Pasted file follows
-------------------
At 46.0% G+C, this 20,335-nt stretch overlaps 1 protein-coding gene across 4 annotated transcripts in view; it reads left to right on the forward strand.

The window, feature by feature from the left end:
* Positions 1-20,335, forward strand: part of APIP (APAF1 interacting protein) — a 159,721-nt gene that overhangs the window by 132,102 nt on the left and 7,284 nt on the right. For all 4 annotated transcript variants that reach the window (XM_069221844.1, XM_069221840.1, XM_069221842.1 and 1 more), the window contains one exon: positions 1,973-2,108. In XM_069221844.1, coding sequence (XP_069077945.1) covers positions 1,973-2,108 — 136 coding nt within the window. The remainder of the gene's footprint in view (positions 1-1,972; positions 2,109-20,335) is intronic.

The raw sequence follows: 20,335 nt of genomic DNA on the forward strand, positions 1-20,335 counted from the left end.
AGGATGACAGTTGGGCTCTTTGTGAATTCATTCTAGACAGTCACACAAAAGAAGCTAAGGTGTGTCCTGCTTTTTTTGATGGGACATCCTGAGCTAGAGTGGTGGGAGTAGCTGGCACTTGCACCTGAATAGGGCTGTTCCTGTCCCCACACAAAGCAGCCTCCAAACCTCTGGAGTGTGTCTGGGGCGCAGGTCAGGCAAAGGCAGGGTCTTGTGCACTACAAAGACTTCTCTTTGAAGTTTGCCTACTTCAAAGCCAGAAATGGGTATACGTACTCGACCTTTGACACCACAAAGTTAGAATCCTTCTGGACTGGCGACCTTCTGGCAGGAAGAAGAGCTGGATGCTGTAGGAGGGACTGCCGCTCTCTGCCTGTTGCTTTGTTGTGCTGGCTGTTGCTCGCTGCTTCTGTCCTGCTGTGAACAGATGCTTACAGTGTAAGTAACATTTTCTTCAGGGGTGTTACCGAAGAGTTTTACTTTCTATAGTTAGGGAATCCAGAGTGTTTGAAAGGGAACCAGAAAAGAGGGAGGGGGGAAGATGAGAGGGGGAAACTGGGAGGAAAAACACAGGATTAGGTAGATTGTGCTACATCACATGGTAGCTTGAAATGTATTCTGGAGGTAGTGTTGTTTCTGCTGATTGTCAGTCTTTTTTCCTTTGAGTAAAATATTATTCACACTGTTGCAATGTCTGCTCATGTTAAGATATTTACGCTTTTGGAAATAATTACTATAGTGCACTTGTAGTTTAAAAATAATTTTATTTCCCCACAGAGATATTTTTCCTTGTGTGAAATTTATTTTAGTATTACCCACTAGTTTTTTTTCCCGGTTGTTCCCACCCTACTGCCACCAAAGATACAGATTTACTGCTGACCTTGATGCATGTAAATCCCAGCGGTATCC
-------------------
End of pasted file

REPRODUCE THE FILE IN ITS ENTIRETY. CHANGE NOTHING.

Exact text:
At 46.0% G+C, this 20,335-nt stretch overlaps 1 protein-coding gene across 4 annotated transcripts in view; it reads left to right on the forward strand.

The window, feature by feature from the left end:
* Positions 1-20,335, forward strand: part of APIP (APAF1 interacting protein) — a 159,721-nt gene that overhangs the window by 132,102 nt on the left and 7,284 nt on the right. For all 4 annotated transcript variants that reach the window (XM_069221844.1, XM_069221840.1, XM_069221842.1 and 1 more), the window contains one exon: positions 1,973-2,108. In XM_069221844.1, coding sequence (XP_069077945.1) covers positions 1,973-2,108 — 136 coding nt within the window. The remainder of the gene's footprint in view (positions 1-1,972; positions 2,109-20,335) is intronic.

The raw sequence follows: 20,335 nt of genomic DNA on the forward strand, positions 1-20,335 counted from the left end.
AGGATGACAGTTGGGCTCTTTGTGAATTCATTCTAGACAGTCACACAAAAGAAGCTAAGGTGTGTCCTGCTTTTTTTGATGGGACATCCTGAGCTAGAGTGGTGGGAGTAGCTGGCACTTGCACCTGAATAGGGCTGTTCCTGTCCCCACACAAAGCAGCCTCCAAACCTCTGGAGTGTGTCTGGGGCGCAGGTCAGGCAAAGGCAGGGTCTTGTGCACTACAAAGACTTCTCTTTGAAGTTTGCCTACTTCAAAGCCAGAAATGGGTATACGTACTCGACCTTTGACACCACAAAGTTAGAATCCTTCTGGACTGGCGACCTTCTGGCAGGAAGAAGAGCTGGATGCTGTAGGAGGGACTGCCGCTCTCTGCCTGTTGCTTTGTTGTGCTGGCTGTTGCTCGCTGCTTCTGTCCTGCTGTGAACAGATGCTTACAGTGTAAGTAACATTTTCTTCAGGGGTGTTACCGAAGAGTTTTACTTTCTATAGTTAGGGAATCCAGAGTGTTTGAAAGGGAACCAGAAAAGAGGGAGGGGGGAAGATGAGAGGGGGAAACTGGGAGGAAAAACACAGGATTAGGTAGATTGTGCTACATCACATGGTAGCTTGAAATGTATTCTGGAGGTAGTGTTGTTTCTGCTGATTGTCAGTCTTTTTTCCTTTGAGTAAAATATTATTCACACTGTTGCAATGTCTGCTCATGTTAAGATATTTACGCTTTTGGAAATAATTACTATAGTGCACTTGTAGTTTAAAAATAATTTTATTTCCCCACAGAGATATTTTTCCTTGTGTGAAATTTATTTTAGTATTACCCACTAGTTTTTTTTCCCGGTTGTTCCCACCCTACTGCCACCAAAGATACAGATTTACTGCTGACCTTGATGCATGTAAATCCCAGCGGTATCC